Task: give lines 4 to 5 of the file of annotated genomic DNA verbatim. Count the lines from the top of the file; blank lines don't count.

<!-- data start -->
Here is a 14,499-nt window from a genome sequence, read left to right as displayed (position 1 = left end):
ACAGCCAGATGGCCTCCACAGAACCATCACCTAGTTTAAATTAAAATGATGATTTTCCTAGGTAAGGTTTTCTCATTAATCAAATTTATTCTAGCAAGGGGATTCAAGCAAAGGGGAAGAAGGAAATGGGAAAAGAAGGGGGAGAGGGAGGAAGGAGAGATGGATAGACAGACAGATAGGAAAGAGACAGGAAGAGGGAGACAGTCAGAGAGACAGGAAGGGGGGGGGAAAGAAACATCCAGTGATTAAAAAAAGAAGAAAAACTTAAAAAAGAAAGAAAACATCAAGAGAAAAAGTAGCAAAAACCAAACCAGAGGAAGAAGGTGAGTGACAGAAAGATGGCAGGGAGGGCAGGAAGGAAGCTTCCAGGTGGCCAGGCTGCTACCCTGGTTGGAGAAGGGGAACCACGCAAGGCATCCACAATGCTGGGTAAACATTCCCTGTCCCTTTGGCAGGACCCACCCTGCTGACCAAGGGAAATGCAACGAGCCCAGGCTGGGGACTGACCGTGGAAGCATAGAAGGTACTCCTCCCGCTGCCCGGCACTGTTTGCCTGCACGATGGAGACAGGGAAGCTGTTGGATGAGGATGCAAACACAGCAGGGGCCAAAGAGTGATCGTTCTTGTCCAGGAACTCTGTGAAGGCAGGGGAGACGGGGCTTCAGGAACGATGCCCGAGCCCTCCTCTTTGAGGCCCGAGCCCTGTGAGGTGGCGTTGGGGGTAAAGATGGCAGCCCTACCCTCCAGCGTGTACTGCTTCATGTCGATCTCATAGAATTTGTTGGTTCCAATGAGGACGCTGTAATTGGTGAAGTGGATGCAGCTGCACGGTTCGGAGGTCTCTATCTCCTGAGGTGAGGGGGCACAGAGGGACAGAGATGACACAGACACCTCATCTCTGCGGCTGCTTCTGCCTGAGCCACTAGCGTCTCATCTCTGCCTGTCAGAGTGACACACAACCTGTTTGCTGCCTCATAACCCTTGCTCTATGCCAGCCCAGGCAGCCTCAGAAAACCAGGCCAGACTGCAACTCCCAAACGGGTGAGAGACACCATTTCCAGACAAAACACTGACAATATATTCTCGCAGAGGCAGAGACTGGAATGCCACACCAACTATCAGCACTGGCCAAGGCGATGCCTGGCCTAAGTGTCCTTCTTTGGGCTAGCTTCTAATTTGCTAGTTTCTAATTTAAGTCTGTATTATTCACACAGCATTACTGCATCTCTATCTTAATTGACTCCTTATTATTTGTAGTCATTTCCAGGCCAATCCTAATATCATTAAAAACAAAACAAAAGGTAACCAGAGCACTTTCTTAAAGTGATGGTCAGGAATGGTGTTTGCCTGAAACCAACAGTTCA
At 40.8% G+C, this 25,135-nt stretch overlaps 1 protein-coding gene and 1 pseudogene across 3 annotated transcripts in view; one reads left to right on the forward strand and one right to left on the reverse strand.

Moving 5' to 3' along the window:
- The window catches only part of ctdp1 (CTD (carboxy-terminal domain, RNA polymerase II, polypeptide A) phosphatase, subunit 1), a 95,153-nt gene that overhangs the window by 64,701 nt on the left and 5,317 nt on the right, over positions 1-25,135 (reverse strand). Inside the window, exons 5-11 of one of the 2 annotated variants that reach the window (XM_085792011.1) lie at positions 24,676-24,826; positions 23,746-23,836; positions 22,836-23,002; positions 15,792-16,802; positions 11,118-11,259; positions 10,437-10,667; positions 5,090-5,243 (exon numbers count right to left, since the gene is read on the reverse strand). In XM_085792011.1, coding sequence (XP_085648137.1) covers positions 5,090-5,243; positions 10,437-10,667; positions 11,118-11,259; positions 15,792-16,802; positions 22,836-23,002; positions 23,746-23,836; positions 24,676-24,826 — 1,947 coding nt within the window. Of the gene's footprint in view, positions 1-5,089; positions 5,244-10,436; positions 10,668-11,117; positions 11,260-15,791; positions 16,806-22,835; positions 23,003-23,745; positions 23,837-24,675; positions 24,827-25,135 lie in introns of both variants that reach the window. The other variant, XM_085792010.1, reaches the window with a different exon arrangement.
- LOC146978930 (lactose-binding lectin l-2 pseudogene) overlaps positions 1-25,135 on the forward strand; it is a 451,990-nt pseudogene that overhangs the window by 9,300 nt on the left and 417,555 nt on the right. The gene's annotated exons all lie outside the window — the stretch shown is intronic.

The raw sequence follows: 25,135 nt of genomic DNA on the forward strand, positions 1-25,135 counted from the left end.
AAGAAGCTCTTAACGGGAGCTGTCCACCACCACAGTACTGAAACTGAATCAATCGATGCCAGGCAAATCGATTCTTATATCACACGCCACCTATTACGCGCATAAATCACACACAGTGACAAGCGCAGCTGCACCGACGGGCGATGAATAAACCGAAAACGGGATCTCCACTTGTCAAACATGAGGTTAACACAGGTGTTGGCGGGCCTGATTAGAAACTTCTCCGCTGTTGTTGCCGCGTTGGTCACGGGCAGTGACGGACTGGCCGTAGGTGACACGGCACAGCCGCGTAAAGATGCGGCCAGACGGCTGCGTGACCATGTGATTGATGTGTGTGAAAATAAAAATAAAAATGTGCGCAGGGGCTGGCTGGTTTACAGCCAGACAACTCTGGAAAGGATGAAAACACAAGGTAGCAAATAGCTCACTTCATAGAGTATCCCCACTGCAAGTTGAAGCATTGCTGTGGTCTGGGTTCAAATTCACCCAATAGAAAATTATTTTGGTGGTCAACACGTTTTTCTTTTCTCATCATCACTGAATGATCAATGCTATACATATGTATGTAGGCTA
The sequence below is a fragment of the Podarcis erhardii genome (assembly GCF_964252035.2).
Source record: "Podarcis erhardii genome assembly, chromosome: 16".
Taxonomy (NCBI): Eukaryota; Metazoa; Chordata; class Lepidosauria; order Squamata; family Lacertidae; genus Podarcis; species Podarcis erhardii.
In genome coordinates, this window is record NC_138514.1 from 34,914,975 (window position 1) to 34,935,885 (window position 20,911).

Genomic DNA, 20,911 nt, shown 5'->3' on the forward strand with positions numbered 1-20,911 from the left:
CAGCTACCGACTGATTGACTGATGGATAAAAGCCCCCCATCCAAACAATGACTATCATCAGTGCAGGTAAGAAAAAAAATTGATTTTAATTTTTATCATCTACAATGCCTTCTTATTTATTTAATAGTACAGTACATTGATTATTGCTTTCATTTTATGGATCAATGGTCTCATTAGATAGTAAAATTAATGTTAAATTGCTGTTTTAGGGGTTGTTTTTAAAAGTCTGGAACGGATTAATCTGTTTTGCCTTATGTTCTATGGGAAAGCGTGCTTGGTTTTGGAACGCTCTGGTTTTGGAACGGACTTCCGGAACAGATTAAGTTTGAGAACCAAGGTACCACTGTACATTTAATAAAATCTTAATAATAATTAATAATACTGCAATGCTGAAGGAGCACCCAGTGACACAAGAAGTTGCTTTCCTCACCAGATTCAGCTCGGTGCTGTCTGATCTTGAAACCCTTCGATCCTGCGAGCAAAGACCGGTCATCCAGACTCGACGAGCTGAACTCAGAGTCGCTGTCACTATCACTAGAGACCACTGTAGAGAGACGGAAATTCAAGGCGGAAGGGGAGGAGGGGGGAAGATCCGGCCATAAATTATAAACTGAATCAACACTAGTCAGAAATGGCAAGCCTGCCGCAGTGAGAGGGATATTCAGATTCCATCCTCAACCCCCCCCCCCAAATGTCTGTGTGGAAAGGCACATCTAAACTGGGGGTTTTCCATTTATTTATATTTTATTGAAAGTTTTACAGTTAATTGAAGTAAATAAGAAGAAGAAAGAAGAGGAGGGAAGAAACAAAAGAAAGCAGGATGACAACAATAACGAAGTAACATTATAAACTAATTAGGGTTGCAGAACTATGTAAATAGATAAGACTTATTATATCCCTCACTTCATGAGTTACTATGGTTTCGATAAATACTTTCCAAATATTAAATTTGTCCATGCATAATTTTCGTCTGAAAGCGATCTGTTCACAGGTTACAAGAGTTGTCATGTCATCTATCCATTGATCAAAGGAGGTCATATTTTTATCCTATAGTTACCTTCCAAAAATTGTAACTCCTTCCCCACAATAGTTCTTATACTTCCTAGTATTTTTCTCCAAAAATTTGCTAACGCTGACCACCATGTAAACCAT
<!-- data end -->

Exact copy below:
Moving 5' to 3' along the window:
- The window catches only part of ctdp1 (CTD (carboxy-terminal domain, RNA polymerase II, polypeptide A) phosphatase, subunit 1), a 95,153-nt gene that overhangs the window by 64,701 nt on the left and 5,317 nt on the right, over positions 1-25,135 (reverse strand). Inside the window, exons 5-11 of one of the 2 annotated variants that reach the window (XM_085792011.1) lie at positions 24,676-24,826; positions 23,746-23,836; positions 22,836-23,002; positions 15,792-16,802; positions 11,118-11,259; positions 10,437-10,667; positions 5,090-5,243 (exon numbers count right to left, since the gene is read on the reverse strand). In XM_085792011.1, coding sequence (XP_085648137.1) covers positions 5,090-5,243; positions 10,437-10,667; positions 11,118-11,259; positions 15,792-16,802; positions 22,836-23,002; positions 23,746-23,836; positions 24,676-24,826 — 1,947 coding nt within the window. Of the gene's footprint in view, positions 1-5,089; positions 5,244-10,436; positions 10,668-11,117; positions 11,260-15,791; positions 16,806-22,835; positions 23,003-23,745; positions 23,837-24,675; positions 24,827-25,135 lie in introns of both variants that reach the window. The other variant, XM_085792010.1, reaches the window with a different exon arrangement.